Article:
Wrapping up the Theories

As I approach the end of my Learning Theories and Instruction course, I appreciate the insight I’ve gained from this class.  Prior to this course, I focused on learning style: auditory, visual, kinesthetic, etc.  This course has changed how I view the theories related to learning, and I realize that there’s a closer link to the psychology of learning than I had previously understood.

I mentioned in a previous blog that each learning theory I studied would elicit a reaction of “that’s the best style for me.” The real insight I gained in this class is that all the learning theories – Behaviorist, Cognitive, Constructivist, Connectivism, and Adult learning theory each have an application that best utilizes that theory.

I’ve learned a great deal about my learning style, and also my son’s style of learning. When working with my son, who has Asperger’s Syndrome, I found the work of Vygotsky to be very helpful in understanding some of the challenges my son faces. Vygotsky’s stress of social factors in learning is key to helping my understanding. I’ve never analyzed the learning process in terms of social interactions and a socially mediation. Given the social deficiencies implicit with Asperger’s, I found this theory to be especially insightful to understanding on-going issues. I also gained a much better understanding of the applied behavior analysis (ABA) approach. I’ve always considered this approach best suited for small children and children that showed extreme deficits of basic skills. I have a much better understanding that ABA can be an effective strategy to change behavior with older learners, including adults.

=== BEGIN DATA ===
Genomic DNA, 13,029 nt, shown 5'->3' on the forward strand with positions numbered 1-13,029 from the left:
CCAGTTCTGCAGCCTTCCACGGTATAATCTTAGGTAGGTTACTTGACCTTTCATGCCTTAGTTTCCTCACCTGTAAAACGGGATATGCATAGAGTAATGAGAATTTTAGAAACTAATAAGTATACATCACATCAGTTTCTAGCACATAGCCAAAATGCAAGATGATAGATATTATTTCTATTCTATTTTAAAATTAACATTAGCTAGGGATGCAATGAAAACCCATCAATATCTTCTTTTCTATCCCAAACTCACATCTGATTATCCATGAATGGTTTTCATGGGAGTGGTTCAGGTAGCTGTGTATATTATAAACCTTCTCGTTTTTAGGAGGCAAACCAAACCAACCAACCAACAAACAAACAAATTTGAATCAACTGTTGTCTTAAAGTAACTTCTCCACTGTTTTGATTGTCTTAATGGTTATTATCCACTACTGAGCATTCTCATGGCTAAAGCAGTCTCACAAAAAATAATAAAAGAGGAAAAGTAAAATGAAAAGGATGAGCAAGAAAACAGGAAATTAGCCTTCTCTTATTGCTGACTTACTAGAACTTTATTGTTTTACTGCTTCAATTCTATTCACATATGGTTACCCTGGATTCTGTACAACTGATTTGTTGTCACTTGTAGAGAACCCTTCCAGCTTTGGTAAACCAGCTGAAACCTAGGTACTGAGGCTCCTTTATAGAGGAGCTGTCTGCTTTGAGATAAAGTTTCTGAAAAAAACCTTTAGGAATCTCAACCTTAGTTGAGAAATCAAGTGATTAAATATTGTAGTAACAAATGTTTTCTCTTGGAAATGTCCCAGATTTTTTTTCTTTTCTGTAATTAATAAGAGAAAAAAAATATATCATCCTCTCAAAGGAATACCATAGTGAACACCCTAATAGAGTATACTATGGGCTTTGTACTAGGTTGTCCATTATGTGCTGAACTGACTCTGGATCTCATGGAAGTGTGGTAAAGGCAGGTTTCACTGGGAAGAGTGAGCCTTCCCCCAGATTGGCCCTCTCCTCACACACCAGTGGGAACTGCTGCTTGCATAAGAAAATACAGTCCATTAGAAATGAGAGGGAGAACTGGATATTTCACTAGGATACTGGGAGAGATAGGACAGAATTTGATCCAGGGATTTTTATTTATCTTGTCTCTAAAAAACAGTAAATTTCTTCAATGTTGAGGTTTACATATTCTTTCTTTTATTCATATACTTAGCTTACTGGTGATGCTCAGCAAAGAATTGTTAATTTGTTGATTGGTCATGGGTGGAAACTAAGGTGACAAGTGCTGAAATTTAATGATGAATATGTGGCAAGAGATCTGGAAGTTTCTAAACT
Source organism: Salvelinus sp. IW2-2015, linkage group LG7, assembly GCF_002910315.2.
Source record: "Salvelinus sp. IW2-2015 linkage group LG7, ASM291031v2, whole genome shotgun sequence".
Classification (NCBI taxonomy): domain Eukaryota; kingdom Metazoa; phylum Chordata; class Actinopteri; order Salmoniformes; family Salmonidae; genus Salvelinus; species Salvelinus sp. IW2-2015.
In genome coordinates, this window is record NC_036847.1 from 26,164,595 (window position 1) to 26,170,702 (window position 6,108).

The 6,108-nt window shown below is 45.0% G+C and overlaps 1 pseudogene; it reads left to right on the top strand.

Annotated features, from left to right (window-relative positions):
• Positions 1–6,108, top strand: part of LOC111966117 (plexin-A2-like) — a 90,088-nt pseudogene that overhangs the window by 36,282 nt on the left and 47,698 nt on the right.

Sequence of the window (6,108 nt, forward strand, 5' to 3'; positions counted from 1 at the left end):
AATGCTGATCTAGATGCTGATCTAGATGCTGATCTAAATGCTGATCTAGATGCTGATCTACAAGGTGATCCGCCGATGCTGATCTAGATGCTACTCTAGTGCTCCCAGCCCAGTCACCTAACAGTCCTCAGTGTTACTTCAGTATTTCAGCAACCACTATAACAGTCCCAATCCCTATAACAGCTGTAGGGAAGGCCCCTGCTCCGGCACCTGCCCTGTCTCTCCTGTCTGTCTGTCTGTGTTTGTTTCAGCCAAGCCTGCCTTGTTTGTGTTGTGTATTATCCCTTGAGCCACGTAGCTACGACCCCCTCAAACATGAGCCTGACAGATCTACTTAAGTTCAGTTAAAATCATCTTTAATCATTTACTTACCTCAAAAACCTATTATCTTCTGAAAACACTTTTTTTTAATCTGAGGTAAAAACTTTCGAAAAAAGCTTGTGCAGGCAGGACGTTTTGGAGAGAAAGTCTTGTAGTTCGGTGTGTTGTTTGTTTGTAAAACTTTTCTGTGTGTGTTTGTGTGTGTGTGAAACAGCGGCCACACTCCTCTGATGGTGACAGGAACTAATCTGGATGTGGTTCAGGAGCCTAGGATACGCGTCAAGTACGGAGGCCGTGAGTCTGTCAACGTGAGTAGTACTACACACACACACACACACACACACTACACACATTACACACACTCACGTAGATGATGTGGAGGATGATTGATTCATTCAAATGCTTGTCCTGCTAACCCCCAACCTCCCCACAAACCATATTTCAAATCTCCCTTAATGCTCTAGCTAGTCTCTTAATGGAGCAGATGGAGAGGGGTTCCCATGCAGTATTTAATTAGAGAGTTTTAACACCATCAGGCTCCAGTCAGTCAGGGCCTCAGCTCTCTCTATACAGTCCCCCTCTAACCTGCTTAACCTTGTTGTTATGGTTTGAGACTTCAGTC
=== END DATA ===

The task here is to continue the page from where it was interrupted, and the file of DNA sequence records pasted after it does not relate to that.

In regards to my own personal style, the style I identify with most is Connectivism. I rely on an evolving network that I use for my learning. I think that this may be true for many learners, especially those that are using online learning. Examining the theory of Connectivism has been the most central theory that affects my skills as an instructional designer, especially because so much of my instructional design work is computer based.

Ultimately, one of the theories that I found most applicable to my work is the Adult Learning theories. I find that the ideas for increasing motivation, especially the ARCS model is especially critical to making online learning better for learners. It helps me understand that I need to factor the motivation of learners and better understand how making small changes to materials can make them more appealing to users and more likely to actually complete a course.

I found the application of technology to be both interesting and challenging. Again, I think I’ve focused on a very narrow window of technology. This course has given me an opportunity to discover new and changing technology, such as mobile apps, personalized internets, and game theory. I look forward to exploring these theories as they become readily available to utilize in our instructional design.